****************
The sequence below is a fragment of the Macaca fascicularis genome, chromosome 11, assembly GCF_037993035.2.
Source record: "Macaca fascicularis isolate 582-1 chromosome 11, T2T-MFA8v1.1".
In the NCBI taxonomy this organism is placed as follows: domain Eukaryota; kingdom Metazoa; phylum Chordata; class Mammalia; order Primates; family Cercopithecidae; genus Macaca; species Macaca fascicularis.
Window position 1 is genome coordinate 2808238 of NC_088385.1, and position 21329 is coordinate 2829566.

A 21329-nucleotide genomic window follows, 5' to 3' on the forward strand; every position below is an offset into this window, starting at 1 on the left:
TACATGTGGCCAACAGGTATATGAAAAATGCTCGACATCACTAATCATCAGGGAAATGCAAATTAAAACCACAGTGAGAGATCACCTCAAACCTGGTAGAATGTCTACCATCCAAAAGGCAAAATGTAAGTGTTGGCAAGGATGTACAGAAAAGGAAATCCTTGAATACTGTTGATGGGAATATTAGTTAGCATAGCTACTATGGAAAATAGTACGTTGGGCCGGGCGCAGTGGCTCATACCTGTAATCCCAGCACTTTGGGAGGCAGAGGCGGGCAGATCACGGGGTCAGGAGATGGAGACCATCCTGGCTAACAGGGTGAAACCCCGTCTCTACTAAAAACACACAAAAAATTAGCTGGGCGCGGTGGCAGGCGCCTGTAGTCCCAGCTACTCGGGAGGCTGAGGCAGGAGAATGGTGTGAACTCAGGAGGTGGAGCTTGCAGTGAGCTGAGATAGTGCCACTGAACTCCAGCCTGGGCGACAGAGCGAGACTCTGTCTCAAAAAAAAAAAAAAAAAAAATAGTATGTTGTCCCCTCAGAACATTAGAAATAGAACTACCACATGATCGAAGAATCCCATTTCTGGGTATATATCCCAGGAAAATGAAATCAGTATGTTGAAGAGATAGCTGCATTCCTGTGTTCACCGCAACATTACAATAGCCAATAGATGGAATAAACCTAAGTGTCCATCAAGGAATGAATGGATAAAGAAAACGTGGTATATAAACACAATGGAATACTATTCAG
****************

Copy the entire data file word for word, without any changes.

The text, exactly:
The sequence below is a fragment of the Macaca fascicularis genome, chromosome 11, assembly GCF_037993035.2.
Source record: "Macaca fascicularis isolate 582-1 chromosome 11, T2T-MFA8v1.1".
In the NCBI taxonomy this organism is placed as follows: domain Eukaryota; kingdom Metazoa; phylum Chordata; class Mammalia; order Primates; family Cercopithecidae; genus Macaca; species Macaca fascicularis.
Window position 1 is genome coordinate 2808238 of NC_088385.1, and position 21329 is coordinate 2829566.

A 21329-nucleotide genomic window follows, 5' to 3' on the forward strand; every position below is an offset into this window, starting at 1 on the left:
TACATGTGGCCAACAGGTATATGAAAAATGCTCGACATCACTAATCATCAGGGAAATGCAAATTAAAACCACAGTGAGAGATCACCTCAAACCTGGTAGAATGTCTACCATCCAAAAGGCAAAATGTAAGTGTTGGCAAGGATGTACAGAAAAGGAAATCCTTGAATACTGTTGATGGGAATATTAGTTAGCATAGCTACTATGGAAAATAGTACGTTGGGCCGGGCGCAGTGGCTCATACCTGTAATCCCAGCACTTTGGGAGGCAGAGGCGGGCAGATCACGGGGTCAGGAGATGGAGACCATCCTGGCTAACAGGGTGAAACCCCGTCTCTACTAAAAACACACAAAAAATTAGCTGGGCGCGGTGGCAGGCGCCTGTAGTCCCAGCTACTCGGGAGGCTGAGGCAGGAGAATGGTGTGAACTCAGGAGGTGGAGCTTGCAGTGAGCTGAGATAGTGCCACTGAACTCCAGCCTGGGCGACAGAGCGAGACTCTGTCTCAAAAAAAAAAAAAAAAAAAATAGTATGTTGTCCCCTCAGAACATTAGAAATAGAACTACCACATGATCGAAGAATCCCATTTCTGGGTATATATCCCAGGAAAATGAAATCAGTATGTTGAAGAGATAGCTGCATTCCTGTGTTCACCGCAACATTACAATAGCCAATAGATGGAATAAACCTAAGTGTCCATCAAGGAATGAATGGATAAAGAAAACGTGGTATATAAACACAATGGAATACTATTCAG